Social Media Commerce: Understand the Effects of Peer-to-Peer Reviews - dummies

Social Media Commerce: Understand the Effects of Peer-to-Peer Reviews

By Marsha Collier

One of the most important components of social media for businesses is the peer-to-peer review. Word of mouth (or WOM, as it is called in ad circles) has been the most relied-upon form of business promotion since the beginning of commerce.

Deceptive ad practices force consumers to be wary of what they hear and read in advertising, so a recommendation from a trusted friend generally trumps paid promotions. Getting a reference to dependable service professionals is treated as sharing trade secrets — from friend to friend or colleague to colleague, over the phone and in person.

At the turn of the previous century, WOM was even more prevalent. To protect businesses from spurious rumors, the Better Business Bureau system was founded in 1912. Their goal was to vet businesses and to promote legitimate ones while protecting consumers from mistruths and idle gossip. Today, they are still in business and on the web today.

Now, with new media, the consumer has many more options (and websites to visit) to get reviews and information from their peers. User-generated content on almost any business or service is publicly available for all to peruse.

Search Engine Land — a news and information site covering aspects of search engines and search marketing led by journalist Danny Sullivan — produced their second Local Consumer Review Survey in 2012. To better understand how Internet reviews sway the customer, the study measured consumer trust and appreciation of online reviews.

Approximately 72 percent of consumers surveyed said that they trust online reviews as much as personal recommendations. Also, 65 percent of consumers (versus 58 percent in 2010) read 2–10 reviews before they felt they could trust a business.

The survey also asked, “How do online customer reviews influence your decision to use/select a local business?” This figure shows the results, compared to responses received in their 2010 study. More than half of all consumers are more likely to use a local business if it has positive reviews.


Online word-of-mouth data specializes in just about any profession, product, business, or store. For example, more than 30 sites compile opinions on medical professionals alone. The leaders are Angie’s List,,, and

If these facts don’t convince you, think about how many people you know who use a smartphone. Do they look at them for directions and addresses? You bet they do. However, those people not only look up directions but also read reviews associated with the businesses they search.

Almost every business has a page on many of the most-visited review sites — whether or not they have set up the page themselves. These pages are put up for all to see without permission. Visitors can post comments, and you can’t erase their positive or negative words. Sites with reviews are the basis for today’s new media transparency.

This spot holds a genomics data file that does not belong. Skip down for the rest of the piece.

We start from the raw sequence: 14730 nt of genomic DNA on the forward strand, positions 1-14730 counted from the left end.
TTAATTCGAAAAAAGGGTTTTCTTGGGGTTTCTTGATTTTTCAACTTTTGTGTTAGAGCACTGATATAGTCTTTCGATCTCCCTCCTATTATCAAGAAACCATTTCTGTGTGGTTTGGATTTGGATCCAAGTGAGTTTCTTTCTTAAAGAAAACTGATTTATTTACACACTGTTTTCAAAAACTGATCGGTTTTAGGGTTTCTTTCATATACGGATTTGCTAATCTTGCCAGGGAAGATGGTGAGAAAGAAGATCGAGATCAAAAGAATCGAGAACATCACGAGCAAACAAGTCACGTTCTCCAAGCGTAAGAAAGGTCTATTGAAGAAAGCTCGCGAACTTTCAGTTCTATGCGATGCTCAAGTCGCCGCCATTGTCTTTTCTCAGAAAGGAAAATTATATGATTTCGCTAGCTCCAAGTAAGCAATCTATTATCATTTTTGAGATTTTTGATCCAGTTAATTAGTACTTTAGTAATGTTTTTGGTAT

To paint the most positive picture of your business, you need to go to these sites and claim your page. After you’ve been verified as the owner of the business, you might be able to do the following (depending on the site):

  • Respond to reviews, usually directly on the site but often through site-sponsored e-mails

  • Update your company’s contact information, hours of operation, and details

  • Upload photos of your current products, menus, or services

Some sites also let you purchase advertising, which gives you extra benefits. You’ll be able to promote specials and seasonal deals for readers of the site, and you may even be able to run ads on your competition’s page.

When someone searches your business on the web, the pages with the most mentions of your name appear first. The person goes to these sites to find out how your business rates. The fact that your business appears on sites such as Google+ Local makes your participation in social networks all the more important.

Your activity on your own website, blog, and other online presences fills up the first page of a Google search quickly. These efforts are the best tool to foil review sites when you have been slammed unfairly by bad reviews.

Internet claims abound that if you buy advertising, you have some vague sort of control over the order in which reviews appear on your page. If you’ve been in business long enough, you may have heard of this practice, perhaps in reference to the Better Business Bureau. The rumor goes that after you become a member, they “help” you clean up your reputation on the site.

You will have to rely on your spidey sense and listen carefully to any sales pitches you receive regarding review sites. However, Yelp prevailed in a class-action lawsuit that accused them of manipulating reviews by asking businesses to pay in exchange for removing negative reviews. Jeremy Stoppelman, Yelp CEO, wrote the following in a company blog post:

“At Yelp, our mission is to connect people with great local businesses. Part of that work is to protect consumers and businesses from unreliable reviews. Another part of that work is helping small businesses understand how customer reviews work online and how they can help amplify and improve the reputation they’ve earned offline. We will continue to focus our efforts on both.”

To monitor a single page on a site that mentions your business, you may want to set an RSS syndication feed to let you know when additions have been made to the page. Although individual review websites do not offer this service, you can set up an RSS feed for your newsreader by going to the Page2RSS site and typing in the URL of the page. Sweet.